This brings us to the issue raised by the Caputos in the instant appeal: whether the trial court erred in granting Keystone's petition to compel medical examinations. The Appellants claim that Keystone failed to show good cause

[ 365 Pa. Super. Page 435]

    for the examinations, as required by the statute. We agree and accordingly reverse and remand.

Keystone's petition alleges that the Appellant Mary Caputo has incurred "substantial" medical expenses and that an independent medical examination is necessary to assess future exposure and to determine why the injuries are not resolving themselves. As to Joseph Caputo, Keystone seeks to determine the causal connection between Caputo's shoulder surgery and the auto accident, as well as to determine what his future medical needs might be.

The trial judge issued a rule to show cause why the petition should not be granted and the Appellants filed a timely answer, which denied certain of the allegations made in Keystone's petition. Factual disputes exist between the parties. No further development of the record was made however. No depositions were taken, no hearing was held. The Appellants claim in their brief that Keystone has never sought copies of their treating doctors' medical reports.

We find that under these circumstances the trial court decision was premature. When factual disputes exist, Pennsylvania Rule of Civil Procedure 209 is called into play.*fn2 We commented on the operation of this rule in Lazzarotti v. Juliano, 322 Pa. Super. 129, 133, 469 A.2d 216, 218 (1983) (citations omitted) as follows:

[ 365 Pa. Super. Page 436]

It is well established that when a respondent effectively denies material allegations in a petition to open, the petitioner must support his position with clear and convincing proof . . . Pa.R.C.P. 209 provides the procedure for establishing such proof. Pursuant to Rule 209, the petitioner must either take depositions on disputed factual issues or order the cause for argument on the petition and answer, thereby conceding the existence of all facts properly pleaded in the answer. Or, the respondent may, after fifteen days, in order to expedite the proceedings, obtain a rule to show cause why the petitioner should not take depositions or order the cause for argument on the petition and answer.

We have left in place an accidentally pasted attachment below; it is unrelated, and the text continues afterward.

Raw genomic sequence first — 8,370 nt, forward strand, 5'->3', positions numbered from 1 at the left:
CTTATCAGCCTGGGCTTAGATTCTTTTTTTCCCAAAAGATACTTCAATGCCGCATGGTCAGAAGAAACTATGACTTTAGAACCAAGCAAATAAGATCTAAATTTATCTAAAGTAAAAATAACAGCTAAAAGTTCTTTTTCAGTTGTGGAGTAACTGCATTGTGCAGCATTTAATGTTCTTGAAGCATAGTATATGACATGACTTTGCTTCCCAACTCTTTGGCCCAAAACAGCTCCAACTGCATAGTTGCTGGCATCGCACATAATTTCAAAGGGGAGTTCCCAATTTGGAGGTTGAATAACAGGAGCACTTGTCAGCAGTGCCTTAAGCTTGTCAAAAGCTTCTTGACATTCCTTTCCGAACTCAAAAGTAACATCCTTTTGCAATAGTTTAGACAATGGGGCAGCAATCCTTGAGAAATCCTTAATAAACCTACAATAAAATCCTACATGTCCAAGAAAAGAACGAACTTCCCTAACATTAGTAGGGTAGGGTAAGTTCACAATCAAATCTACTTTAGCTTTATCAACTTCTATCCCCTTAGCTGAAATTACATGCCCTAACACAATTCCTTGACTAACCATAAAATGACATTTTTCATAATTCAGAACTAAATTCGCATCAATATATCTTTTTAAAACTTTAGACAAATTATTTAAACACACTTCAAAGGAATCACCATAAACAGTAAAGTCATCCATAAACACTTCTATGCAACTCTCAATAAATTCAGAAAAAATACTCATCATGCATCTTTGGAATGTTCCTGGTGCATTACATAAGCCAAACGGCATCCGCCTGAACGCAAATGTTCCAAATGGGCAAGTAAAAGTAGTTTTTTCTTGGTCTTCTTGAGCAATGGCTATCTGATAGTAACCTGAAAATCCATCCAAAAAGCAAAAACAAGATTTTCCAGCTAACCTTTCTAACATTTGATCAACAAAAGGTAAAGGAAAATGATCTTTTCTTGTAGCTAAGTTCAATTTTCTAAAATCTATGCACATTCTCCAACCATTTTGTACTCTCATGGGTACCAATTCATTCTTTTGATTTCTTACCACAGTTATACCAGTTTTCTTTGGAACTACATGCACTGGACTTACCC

Here neither of the parties proceeded to have depositions taken or to have argument listed as provided by Rule 209. We have stated elsewhere that Rule 209 places no time limits on either party to proceed, and until either party takes action that would enable the court to make a factual determination or until some other force spurs matters along, the court cannot properly act on the petition. Triffin v. Thomas, 316 Pa. Super. 273, 279-80, 462 A.2d 1346, 1349-50 (1983). See also DiNardo v. Central Penn Air Service Inc., 358 Pa. Super. 75, 516 A.2d 1187 (1986); Shainline v. Alberti Builders, 266 Pa. Super. 129, 403 A.2d 577 (1979). We do not mean by this, as we have stated before, that a motions court must sit and wait for the parties to bestir themselves. The court itself may set the time for the argument, so long as the parties are given notice. Maurice Goldstein Co., Inc. v. Margolin, 248 Pa. Super. 162, 167, 374 A.2d 1369, 1371-72 (1977).

We hold that mere allegations contained in a petition, unsupported by a developed record, is insufficient cause to order a medical examination pursuant to 75 Pa.C.S.A. § 1796. Because the trial judge acted prematurely in this case, we reverse and remand for further proceedings. We relinquish our jurisdiction.